Phrase Structure for Performers and Listeners
There is a direct connection here between composing within a framework and looking into phrase structures, but what does this knowledge give us to think about in performance?
If you have a quality piano instructor, they’ve likely told you to make each repetition sound different. Maybe the first time you play loud, the second time soft. Maybe you play staccato once, legato next. But understanding phrase structure gives us a more nuanced look into the purpose each repetition serves.
For the Rule of Three, each repetition builds and builds until it disintegrates into the Continuation and leads to the cadence. So when you perform a Rule of Three, a way to show your understanding and emphasize this building of tension would be to crescendo each time or to build tension by getting softer each time, as long as you’re attending to the purpose of the Rule of Three.
For the repetition in a Period, you might play it more exaggerated like playing the Antecedent forte and the Consequent piano or switch up articulation like I mentioned before. And when you have a Sentence within a Period like in the case of this waltz, you could start the first Rule of Three piano, build that up, and when you get to the second Sentence (or Consequent of the larger Period), you could begin mezzo-piano and build up even more from there. Or do the opposite and decrescendo.
Of course, don’t ignore the composer’s dynamic markings, but these are just things to think about as a performer.
As a listener, this knowledge will first enable you to not get so bored with a repetitive piece. It will also let you listen deeply, so in the Rule of Three, you’ll learn the basic idea in the first two iterations, and when it falls apart at the end of the third time, you’ll really hear it. You may even be like those deep classical musicians who fall out of their chairs when stuff like that happens.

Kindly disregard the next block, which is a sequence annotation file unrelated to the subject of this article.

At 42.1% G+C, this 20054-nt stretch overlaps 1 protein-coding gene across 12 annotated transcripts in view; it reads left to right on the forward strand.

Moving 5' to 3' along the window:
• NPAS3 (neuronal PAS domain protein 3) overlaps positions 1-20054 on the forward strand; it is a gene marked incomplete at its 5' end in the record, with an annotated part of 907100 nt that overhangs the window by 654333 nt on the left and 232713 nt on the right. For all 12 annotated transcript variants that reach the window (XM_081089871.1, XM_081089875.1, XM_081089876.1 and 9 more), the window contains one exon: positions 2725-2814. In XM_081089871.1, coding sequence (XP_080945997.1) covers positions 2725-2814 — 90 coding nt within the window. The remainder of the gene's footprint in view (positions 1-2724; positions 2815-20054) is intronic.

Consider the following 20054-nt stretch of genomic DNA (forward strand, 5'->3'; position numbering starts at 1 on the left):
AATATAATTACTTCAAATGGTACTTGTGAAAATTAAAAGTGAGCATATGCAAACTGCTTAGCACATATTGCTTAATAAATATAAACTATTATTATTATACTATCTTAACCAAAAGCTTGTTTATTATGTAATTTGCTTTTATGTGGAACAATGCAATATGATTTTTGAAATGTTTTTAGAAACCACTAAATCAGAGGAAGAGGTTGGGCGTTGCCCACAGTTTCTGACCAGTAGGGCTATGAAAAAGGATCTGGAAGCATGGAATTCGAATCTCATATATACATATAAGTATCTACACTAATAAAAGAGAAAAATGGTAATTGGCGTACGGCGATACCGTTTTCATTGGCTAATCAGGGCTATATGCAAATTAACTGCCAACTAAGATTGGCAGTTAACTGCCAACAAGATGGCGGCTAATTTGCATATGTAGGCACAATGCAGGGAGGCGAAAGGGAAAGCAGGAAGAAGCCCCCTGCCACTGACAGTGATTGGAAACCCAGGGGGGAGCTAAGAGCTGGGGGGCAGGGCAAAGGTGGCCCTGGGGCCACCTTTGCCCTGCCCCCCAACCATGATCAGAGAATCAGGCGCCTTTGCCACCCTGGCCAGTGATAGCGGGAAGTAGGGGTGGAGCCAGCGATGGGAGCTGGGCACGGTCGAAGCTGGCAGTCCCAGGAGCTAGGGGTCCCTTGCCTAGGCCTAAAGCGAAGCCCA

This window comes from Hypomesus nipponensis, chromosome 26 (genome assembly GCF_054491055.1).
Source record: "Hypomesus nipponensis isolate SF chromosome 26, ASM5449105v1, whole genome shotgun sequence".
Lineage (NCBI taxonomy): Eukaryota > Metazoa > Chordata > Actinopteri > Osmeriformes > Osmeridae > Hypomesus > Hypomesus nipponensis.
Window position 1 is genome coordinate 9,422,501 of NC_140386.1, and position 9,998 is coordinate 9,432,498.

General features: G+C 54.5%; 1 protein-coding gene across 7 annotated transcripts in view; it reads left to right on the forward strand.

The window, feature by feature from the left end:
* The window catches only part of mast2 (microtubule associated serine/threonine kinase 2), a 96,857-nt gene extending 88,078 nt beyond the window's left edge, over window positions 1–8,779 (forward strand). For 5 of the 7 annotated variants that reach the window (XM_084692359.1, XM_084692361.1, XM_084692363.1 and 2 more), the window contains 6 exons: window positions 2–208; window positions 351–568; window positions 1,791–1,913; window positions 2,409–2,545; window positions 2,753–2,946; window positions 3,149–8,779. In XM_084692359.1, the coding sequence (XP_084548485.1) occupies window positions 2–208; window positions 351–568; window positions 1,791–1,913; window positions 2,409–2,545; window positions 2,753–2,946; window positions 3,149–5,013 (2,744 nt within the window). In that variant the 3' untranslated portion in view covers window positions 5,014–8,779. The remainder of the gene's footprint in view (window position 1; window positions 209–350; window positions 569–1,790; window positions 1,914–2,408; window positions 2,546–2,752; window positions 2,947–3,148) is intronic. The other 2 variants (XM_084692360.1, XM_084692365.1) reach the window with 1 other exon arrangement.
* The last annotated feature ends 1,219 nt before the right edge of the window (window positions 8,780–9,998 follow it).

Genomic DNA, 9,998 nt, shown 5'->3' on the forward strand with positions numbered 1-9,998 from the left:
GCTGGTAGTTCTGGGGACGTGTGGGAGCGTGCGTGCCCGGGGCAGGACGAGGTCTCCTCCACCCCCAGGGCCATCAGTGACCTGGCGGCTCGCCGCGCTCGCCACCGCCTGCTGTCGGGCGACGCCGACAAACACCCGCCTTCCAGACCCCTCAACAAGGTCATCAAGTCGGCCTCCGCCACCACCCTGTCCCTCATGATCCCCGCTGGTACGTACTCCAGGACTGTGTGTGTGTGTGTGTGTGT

Additionally, it will let you chunk the piece into bigger phrases because you understand them, and you’ll be able to remember more of the piece, and when a large section returns, it’ll hit you even harder.
Concluding Thoughts About Phrase Structure and Musicianship
Music theorists repeat ad nauseam how learning theory makes you a better musician (it does!), and I hope this post helped you see one aspect of this. I also hope it wasn’t too confusing, but if you have any questions please email me at [email protected] or leave a comment below!
If you are interested in more of this type of theory, definitely check out William Caplin’s Classical Form.
About the Author
Amy King is a music theory and piano instructor currently residing in the Chicago area.
She holds a Master of Music in Music Theory and Cognition from Northwestern University (June 2020) and a Bachelor of Arts in Piano Performance and English Literature from High Point University (May 2016), where she received the Outstanding Senior Music Major Award, which is awarded to one single graduating music student per year.
Amy has been teaching private piano lessons for 12+ years, taught classroom music theory for 5 years, directed choirs spanning ages 4–25, led and arranged for a university a capella group, and composed and arranged music for various soloists and ensembles.